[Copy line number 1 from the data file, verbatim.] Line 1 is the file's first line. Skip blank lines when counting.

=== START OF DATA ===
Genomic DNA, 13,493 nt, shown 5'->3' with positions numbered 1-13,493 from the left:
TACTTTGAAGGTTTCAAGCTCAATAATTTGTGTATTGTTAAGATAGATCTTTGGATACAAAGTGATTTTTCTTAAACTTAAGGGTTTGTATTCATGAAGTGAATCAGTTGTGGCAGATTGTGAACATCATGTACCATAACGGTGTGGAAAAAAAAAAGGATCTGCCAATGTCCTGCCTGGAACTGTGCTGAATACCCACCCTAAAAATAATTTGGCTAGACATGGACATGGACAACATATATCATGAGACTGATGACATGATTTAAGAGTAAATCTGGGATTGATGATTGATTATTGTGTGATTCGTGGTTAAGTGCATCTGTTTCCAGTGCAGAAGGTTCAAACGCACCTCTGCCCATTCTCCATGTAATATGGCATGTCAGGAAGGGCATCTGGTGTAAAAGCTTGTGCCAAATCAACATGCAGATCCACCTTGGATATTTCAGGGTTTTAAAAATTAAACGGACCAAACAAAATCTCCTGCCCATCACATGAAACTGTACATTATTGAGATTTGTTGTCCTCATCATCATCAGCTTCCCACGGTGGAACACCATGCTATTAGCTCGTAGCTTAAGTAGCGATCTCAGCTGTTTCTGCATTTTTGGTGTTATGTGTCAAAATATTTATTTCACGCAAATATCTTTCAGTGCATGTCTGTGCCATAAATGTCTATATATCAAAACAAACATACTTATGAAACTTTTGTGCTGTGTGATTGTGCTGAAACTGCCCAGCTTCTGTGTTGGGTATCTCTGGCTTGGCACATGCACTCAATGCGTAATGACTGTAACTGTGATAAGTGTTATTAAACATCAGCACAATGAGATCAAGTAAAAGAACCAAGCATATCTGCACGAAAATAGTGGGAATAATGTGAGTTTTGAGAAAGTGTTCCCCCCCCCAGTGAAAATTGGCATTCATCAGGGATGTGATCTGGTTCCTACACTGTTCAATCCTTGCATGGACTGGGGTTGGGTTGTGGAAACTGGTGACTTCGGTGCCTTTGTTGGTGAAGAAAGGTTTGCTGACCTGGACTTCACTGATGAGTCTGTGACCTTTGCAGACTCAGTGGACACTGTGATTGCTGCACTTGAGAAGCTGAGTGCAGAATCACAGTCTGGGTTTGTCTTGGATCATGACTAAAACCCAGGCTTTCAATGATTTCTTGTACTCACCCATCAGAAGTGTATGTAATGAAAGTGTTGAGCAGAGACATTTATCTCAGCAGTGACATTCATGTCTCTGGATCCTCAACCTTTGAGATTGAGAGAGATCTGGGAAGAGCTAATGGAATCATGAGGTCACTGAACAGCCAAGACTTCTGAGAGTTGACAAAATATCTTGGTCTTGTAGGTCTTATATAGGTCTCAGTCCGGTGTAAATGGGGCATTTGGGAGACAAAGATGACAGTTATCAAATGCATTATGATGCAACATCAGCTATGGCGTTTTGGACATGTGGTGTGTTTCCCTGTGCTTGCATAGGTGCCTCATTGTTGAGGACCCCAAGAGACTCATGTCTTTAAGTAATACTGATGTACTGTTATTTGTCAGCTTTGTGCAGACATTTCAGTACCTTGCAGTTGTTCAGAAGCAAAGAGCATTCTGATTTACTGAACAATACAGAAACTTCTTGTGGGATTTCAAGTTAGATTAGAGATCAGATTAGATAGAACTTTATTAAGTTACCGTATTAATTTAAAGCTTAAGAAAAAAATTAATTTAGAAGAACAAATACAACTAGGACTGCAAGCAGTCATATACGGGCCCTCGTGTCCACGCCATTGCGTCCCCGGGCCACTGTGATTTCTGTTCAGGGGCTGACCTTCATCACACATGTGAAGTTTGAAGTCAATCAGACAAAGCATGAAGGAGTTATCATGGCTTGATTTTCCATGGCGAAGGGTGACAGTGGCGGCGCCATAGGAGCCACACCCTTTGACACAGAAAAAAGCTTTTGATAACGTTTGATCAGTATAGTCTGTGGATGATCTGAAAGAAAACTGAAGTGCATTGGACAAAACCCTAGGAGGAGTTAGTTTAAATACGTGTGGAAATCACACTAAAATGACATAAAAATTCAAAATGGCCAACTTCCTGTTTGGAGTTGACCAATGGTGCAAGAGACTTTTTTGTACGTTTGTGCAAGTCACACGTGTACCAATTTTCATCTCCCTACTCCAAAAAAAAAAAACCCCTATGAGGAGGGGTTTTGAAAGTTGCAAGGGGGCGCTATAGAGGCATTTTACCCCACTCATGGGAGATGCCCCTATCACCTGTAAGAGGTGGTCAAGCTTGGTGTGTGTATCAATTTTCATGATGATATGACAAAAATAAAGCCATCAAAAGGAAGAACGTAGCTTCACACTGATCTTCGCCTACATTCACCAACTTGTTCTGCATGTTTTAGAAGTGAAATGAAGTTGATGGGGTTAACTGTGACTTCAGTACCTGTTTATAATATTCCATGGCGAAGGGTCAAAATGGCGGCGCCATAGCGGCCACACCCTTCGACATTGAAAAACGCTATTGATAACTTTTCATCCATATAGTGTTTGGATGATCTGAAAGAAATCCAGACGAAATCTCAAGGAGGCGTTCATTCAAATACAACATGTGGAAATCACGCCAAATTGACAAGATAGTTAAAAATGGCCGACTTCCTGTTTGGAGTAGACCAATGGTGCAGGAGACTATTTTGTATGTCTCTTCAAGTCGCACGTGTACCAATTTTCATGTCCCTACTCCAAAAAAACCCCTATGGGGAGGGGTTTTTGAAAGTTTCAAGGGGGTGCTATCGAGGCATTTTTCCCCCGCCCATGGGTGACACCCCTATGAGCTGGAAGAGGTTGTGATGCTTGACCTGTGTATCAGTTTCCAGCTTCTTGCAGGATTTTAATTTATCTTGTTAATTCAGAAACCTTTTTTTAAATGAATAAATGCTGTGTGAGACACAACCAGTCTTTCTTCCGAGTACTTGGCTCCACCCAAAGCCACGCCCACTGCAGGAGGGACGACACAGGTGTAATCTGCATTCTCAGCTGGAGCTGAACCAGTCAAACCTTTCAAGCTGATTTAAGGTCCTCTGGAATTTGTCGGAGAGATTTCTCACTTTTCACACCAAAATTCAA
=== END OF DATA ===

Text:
Genomic DNA, 13,493 nt, shown 5'->3' with positions numbered 1-13,493 from the left: